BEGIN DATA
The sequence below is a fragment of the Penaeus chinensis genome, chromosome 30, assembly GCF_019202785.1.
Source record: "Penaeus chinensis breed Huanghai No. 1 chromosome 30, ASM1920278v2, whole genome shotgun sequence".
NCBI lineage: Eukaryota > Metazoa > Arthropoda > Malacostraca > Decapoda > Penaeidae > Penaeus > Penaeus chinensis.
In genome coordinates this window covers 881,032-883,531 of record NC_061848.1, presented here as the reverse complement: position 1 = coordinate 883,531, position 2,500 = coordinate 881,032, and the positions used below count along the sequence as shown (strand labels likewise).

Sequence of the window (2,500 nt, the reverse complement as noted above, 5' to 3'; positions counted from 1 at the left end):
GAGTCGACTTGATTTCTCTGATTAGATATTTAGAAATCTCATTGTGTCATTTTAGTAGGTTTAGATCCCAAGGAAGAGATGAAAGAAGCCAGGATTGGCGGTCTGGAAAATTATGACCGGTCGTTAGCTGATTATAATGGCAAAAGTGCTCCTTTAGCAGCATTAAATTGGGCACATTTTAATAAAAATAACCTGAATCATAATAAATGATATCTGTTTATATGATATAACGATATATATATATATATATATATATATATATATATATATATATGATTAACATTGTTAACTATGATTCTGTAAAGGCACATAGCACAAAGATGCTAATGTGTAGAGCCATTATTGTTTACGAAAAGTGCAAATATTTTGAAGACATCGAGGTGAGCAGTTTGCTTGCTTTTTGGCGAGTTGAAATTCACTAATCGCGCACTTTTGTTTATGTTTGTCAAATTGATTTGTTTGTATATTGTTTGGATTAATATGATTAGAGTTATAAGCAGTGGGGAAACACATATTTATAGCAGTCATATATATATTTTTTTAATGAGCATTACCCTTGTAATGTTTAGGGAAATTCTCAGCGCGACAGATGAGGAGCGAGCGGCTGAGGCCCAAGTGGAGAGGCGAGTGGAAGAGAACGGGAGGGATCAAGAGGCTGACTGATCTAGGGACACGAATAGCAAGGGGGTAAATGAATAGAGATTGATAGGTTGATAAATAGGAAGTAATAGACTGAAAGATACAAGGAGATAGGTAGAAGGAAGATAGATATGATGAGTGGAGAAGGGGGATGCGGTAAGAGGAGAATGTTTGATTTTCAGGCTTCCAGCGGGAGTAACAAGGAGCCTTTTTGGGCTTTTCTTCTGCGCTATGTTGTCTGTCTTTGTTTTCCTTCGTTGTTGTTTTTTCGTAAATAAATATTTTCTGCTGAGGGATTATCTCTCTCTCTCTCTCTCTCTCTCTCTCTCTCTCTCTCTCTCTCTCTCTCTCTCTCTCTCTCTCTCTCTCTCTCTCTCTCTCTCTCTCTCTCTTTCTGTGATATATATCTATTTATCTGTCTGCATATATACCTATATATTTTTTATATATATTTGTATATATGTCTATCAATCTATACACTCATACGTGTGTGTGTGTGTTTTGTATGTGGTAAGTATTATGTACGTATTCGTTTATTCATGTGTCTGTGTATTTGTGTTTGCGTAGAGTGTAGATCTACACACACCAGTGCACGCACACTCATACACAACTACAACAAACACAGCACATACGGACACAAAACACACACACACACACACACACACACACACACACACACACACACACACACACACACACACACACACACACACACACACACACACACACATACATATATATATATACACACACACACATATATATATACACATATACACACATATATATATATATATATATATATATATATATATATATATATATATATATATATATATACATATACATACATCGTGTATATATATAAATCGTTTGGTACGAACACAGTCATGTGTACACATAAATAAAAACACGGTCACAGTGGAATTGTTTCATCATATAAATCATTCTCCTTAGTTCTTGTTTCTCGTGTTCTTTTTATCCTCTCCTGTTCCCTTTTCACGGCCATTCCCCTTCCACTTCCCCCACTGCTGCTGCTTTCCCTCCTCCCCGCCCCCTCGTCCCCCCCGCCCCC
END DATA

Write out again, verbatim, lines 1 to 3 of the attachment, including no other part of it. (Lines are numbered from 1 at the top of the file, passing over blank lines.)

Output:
The sequence below is a fragment of the Penaeus chinensis genome, chromosome 30, assembly GCF_019202785.1.
Source record: "Penaeus chinensis breed Huanghai No. 1 chromosome 30, ASM1920278v2, whole genome shotgun sequence".
NCBI lineage: Eukaryota > Metazoa > Arthropoda > Malacostraca > Decapoda > Penaeidae > Penaeus > Penaeus chinensis.